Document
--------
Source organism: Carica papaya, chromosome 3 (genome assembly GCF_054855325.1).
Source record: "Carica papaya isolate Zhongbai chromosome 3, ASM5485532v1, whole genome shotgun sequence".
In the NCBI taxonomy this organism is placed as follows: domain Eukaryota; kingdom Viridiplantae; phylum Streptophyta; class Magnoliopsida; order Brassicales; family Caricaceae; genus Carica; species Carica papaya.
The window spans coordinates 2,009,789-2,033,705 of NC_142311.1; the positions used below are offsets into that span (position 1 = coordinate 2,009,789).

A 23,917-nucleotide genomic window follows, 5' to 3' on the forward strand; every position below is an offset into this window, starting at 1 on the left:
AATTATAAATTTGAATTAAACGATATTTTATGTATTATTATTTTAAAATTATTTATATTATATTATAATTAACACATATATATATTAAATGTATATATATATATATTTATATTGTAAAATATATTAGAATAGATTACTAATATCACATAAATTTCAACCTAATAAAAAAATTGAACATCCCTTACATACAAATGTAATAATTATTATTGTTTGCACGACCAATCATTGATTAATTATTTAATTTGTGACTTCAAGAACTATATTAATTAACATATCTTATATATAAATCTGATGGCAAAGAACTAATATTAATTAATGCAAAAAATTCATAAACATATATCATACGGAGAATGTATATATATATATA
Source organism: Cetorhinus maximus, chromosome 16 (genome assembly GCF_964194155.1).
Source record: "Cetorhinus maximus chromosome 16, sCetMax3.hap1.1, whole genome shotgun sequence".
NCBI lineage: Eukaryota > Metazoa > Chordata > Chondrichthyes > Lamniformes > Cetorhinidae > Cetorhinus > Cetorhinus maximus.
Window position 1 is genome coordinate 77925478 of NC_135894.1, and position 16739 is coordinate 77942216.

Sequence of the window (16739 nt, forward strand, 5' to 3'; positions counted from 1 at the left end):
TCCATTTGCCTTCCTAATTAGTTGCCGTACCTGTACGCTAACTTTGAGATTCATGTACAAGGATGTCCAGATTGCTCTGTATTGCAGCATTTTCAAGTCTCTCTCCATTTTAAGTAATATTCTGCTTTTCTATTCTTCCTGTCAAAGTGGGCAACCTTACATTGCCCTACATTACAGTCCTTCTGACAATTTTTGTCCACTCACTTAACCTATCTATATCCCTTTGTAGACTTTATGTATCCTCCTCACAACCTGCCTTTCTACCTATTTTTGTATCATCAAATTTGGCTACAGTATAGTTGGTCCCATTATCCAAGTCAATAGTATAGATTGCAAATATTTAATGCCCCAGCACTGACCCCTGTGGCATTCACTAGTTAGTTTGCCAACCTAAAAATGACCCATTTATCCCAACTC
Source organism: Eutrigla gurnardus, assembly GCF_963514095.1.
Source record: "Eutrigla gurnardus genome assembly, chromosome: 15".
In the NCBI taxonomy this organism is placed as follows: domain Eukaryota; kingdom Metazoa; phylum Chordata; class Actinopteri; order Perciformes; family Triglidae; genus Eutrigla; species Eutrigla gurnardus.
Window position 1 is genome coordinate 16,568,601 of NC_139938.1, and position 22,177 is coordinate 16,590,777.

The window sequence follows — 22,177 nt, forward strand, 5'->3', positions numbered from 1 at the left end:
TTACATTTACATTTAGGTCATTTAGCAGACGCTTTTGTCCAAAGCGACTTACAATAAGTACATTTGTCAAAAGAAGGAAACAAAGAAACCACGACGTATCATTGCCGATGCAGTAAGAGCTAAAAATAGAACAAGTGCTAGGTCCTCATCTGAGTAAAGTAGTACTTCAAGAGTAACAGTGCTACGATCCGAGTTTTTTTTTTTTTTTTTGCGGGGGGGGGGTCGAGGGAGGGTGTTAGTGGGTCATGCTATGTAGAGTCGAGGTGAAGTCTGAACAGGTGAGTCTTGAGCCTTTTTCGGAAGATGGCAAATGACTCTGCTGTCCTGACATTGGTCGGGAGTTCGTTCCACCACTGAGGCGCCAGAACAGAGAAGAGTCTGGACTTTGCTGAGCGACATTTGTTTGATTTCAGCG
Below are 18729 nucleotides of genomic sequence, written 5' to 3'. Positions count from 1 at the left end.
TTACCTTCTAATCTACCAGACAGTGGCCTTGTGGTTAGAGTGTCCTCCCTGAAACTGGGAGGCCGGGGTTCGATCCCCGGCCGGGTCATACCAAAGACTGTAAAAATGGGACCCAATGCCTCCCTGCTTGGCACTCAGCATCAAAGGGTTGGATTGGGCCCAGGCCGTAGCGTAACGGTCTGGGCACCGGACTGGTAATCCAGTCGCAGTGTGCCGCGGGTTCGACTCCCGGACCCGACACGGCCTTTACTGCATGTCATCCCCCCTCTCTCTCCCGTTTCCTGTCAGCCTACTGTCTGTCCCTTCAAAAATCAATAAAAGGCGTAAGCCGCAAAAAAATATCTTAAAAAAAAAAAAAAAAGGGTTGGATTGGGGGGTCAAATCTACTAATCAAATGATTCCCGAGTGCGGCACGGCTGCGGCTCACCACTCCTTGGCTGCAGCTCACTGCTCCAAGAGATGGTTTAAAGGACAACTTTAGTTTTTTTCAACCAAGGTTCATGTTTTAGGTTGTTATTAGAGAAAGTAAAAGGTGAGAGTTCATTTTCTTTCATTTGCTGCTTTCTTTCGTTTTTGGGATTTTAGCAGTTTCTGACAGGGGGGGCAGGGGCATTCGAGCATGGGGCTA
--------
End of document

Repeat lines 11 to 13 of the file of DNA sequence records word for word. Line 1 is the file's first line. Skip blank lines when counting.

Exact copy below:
Sequence of the window (16739 nt, forward strand, 5' to 3'; positions counted from 1 at the left end):
TCCATTTGCCTTCCTAATTAGTTGCCGTACCTGTACGCTAACTTTGAGATTCATGTACAAGGATGTCCAGATTGCTCTGTATTGCAGCATTTTCAAGTCTCTCTCCATTTTAAGTAATATTCTGCTTTTCTATTCTTCCTGTCAAAGTGGGCAACCTTACATTGCCCTACATTACAGTCCTTCTGACAATTTTTGTCCACTCACTTAACCTATCTATATCCCTTTGTAGACTTTATGTATCCTCCTCACAACCTGCCTTTCTACCTATTTTTGTATCATCAAATTTGGCTACAGTATAGTTGGTCCCATTATCCAAGTCAATAGTATAGATTGCAAATATTTAATGCCCCAGCACTGACCCCTGTGGCATTCACTAGTTAGTTTGCCAACCTAAAAATGACCCATTTATCCCAACTC
Source organism: Eutrigla gurnardus, assembly GCF_963514095.1.